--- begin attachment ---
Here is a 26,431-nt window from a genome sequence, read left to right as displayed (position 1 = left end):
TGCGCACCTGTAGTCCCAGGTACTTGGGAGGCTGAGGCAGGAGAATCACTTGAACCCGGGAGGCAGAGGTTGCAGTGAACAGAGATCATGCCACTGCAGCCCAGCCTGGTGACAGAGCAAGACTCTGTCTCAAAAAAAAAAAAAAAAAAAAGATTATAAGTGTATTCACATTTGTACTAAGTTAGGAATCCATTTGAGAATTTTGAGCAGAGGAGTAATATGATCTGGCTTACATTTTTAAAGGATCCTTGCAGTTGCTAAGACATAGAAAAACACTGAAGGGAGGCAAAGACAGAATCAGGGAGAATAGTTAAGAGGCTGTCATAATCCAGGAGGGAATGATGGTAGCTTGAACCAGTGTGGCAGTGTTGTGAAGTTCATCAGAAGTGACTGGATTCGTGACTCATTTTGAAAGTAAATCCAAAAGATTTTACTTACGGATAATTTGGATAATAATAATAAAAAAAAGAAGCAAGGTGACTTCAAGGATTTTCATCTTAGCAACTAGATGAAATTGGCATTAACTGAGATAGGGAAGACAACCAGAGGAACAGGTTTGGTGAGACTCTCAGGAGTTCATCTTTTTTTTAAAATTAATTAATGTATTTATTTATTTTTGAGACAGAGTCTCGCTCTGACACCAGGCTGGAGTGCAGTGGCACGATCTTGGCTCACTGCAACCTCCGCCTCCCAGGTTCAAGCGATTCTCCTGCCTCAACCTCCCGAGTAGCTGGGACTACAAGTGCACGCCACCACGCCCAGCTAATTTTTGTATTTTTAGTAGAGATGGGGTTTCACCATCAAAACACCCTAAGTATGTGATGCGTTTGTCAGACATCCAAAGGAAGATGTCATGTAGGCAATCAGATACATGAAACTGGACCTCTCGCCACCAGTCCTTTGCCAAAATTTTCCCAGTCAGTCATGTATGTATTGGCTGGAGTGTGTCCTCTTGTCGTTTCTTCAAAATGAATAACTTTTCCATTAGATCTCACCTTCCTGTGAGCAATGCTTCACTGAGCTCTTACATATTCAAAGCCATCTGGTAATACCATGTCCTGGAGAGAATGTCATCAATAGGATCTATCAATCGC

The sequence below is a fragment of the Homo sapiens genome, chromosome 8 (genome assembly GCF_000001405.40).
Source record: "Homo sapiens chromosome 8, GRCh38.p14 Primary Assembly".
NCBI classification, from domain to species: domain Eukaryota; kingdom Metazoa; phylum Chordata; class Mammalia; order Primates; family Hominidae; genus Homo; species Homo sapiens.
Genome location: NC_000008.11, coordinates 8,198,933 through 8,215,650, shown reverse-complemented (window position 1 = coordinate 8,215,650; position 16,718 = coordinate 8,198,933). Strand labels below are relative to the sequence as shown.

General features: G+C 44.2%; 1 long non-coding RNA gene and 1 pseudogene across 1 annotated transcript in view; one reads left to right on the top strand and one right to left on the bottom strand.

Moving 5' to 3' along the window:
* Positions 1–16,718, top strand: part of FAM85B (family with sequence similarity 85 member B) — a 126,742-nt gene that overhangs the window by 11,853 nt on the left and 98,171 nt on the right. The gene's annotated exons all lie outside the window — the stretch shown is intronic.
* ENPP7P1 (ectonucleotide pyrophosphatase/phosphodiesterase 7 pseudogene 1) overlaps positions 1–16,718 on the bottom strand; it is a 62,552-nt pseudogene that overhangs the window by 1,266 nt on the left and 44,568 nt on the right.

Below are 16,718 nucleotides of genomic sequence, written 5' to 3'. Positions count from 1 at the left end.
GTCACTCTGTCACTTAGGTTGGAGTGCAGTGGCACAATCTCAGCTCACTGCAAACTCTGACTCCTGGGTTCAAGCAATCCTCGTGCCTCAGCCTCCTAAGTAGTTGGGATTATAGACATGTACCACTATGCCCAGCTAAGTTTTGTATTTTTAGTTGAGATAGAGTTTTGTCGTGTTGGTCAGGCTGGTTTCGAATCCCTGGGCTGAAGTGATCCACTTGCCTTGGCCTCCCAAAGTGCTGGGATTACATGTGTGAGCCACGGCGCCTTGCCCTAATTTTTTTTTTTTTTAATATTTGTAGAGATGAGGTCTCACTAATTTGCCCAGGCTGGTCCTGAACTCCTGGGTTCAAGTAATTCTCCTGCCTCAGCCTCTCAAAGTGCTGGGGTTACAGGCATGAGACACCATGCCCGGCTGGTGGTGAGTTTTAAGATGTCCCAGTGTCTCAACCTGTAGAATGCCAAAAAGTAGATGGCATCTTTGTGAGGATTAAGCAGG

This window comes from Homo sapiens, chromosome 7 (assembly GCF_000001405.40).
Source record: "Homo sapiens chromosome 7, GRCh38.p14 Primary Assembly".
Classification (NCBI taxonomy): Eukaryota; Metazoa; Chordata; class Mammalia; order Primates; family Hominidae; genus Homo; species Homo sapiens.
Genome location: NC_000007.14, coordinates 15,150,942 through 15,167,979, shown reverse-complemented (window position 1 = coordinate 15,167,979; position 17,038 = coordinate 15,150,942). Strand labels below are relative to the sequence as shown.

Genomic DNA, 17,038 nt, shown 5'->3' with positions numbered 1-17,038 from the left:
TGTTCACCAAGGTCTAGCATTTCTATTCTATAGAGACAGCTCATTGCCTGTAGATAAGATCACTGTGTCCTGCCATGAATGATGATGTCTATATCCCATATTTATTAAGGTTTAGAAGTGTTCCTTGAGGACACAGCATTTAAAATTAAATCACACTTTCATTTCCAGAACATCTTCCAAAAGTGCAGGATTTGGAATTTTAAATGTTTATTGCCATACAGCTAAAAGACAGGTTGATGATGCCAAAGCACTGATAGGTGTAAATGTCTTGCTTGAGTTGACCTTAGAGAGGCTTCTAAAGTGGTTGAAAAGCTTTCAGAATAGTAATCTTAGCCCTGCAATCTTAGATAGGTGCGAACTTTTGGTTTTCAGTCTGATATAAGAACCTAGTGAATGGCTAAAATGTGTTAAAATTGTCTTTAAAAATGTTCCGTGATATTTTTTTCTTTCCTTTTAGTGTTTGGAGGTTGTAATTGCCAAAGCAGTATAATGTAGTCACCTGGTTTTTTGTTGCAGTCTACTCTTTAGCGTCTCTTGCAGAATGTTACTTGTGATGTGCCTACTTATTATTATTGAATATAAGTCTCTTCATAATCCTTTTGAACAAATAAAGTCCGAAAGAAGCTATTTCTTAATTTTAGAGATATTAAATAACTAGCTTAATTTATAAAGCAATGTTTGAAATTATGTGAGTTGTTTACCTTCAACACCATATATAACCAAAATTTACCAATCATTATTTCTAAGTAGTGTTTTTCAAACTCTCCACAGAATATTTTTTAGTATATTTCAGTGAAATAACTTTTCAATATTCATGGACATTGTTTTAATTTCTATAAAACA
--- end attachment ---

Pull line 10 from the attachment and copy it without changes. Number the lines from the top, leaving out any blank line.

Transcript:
* ENPP7P1 (ectonucleotide pyrophosphatase/phosphodiesterase 7 pseudogene 1) overlaps positions 1–16,718 on the bottom strand; it is a 62,552-nt pseudogene that overhangs the window by 1,266 nt on the left and 44,568 nt on the right.